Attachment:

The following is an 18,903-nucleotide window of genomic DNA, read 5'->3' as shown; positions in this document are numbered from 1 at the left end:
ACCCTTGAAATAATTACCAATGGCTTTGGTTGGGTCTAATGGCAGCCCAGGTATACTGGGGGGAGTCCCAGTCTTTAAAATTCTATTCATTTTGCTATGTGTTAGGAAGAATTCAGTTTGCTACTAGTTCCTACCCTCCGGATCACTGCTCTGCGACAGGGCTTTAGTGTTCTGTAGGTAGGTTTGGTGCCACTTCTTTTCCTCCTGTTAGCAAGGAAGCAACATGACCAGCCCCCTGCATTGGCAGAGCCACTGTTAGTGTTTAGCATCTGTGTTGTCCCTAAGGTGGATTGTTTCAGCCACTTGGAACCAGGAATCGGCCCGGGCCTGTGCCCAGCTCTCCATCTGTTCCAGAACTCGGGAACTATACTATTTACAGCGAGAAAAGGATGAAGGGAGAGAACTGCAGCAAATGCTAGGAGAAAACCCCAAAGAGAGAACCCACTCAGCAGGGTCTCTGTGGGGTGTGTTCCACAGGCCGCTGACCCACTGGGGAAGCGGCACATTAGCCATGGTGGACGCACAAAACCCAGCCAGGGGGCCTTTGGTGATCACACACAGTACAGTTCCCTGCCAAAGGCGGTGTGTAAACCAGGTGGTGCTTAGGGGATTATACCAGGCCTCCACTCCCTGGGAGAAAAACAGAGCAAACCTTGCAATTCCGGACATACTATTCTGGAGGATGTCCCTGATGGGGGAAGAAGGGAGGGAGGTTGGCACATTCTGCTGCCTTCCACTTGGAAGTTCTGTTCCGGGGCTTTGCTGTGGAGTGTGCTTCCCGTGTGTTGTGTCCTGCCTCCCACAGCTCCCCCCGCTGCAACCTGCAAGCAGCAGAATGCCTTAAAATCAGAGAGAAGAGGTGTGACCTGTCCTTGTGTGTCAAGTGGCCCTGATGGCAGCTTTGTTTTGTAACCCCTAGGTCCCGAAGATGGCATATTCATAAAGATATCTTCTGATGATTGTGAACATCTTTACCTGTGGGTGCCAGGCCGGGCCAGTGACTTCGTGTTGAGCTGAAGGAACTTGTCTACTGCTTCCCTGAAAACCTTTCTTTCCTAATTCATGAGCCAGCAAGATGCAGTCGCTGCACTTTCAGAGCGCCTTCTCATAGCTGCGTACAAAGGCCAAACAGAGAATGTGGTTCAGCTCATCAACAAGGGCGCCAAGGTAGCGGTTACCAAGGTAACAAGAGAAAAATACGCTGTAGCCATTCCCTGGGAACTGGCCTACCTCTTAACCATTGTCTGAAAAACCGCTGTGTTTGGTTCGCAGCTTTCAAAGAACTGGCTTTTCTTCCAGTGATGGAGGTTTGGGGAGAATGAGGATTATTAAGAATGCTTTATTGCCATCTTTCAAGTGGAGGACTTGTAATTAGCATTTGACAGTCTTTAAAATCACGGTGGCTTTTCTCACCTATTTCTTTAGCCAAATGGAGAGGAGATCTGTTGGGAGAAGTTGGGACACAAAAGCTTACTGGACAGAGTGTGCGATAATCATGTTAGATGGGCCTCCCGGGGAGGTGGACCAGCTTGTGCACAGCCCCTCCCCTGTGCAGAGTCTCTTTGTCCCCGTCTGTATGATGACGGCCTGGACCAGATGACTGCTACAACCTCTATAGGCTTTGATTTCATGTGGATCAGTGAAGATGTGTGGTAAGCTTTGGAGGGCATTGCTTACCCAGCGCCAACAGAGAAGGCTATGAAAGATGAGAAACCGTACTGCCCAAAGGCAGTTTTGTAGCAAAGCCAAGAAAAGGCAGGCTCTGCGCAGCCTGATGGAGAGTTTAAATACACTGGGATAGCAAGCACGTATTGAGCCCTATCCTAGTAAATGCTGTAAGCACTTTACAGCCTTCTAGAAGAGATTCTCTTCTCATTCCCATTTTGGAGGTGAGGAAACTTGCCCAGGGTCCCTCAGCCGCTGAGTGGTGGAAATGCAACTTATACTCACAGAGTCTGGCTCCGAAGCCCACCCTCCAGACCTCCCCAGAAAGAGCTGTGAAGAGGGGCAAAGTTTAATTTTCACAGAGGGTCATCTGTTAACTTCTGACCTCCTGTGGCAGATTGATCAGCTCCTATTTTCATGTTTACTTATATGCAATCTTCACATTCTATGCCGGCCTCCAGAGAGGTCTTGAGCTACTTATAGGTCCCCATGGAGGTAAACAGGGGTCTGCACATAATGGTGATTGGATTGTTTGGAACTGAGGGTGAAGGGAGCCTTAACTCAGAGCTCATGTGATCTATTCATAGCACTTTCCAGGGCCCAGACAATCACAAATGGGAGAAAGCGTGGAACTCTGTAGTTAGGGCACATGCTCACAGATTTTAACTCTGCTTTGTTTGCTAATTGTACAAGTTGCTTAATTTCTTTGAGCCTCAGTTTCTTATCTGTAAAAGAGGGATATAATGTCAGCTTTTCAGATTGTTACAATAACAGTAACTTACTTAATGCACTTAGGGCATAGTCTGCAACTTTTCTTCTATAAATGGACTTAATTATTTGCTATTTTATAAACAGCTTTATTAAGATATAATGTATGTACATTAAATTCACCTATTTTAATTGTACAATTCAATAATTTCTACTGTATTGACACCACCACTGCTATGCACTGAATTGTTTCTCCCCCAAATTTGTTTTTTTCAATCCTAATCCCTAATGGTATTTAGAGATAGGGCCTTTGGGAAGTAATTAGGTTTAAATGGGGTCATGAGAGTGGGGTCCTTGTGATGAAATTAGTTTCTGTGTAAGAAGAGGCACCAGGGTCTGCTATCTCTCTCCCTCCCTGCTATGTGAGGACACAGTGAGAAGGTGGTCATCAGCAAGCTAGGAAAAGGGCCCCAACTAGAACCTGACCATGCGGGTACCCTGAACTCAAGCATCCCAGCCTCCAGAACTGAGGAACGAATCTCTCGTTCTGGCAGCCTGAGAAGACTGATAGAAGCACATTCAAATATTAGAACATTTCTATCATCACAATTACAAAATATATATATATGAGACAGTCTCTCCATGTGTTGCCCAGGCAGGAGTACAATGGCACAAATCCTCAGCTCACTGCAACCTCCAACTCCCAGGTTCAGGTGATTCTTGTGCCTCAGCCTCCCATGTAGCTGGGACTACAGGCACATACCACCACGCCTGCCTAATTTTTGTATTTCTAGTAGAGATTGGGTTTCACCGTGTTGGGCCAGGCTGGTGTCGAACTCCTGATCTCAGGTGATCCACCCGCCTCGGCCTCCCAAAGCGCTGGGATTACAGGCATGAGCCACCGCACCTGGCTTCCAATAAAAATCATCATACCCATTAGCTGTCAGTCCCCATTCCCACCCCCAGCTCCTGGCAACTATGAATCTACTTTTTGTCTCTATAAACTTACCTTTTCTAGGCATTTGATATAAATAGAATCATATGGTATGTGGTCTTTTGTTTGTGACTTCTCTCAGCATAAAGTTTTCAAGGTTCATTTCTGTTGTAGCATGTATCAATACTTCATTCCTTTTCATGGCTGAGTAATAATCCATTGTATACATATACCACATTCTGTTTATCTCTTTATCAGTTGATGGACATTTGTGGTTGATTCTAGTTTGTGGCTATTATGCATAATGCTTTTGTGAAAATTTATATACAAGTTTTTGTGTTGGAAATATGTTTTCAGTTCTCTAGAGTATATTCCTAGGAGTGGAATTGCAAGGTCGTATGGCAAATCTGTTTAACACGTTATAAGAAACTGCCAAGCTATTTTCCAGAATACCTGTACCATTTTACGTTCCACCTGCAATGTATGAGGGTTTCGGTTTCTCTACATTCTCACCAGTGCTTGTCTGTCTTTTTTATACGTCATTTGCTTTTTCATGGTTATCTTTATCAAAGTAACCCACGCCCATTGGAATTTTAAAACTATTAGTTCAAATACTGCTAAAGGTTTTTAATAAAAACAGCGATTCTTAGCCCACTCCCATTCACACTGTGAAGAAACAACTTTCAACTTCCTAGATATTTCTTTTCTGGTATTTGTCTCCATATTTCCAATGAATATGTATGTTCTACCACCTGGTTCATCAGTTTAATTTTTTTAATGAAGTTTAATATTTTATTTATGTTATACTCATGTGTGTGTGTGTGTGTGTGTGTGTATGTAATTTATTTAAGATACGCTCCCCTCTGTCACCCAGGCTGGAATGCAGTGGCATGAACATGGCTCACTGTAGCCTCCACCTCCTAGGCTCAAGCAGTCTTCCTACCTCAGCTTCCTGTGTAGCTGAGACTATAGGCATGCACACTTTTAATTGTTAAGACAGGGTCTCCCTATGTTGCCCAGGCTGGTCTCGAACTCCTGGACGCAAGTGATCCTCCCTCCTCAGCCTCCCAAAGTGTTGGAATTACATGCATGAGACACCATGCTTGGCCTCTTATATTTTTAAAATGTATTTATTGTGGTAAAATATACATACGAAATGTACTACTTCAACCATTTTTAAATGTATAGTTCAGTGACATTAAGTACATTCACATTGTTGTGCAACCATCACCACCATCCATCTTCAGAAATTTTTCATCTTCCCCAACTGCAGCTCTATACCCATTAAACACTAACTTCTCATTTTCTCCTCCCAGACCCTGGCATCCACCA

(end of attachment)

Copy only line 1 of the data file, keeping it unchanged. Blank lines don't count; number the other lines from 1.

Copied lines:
The following is an 18,903-nucleotide window of genomic DNA, read 5'->3' as shown; positions in this document are numbered from 1 at the left end: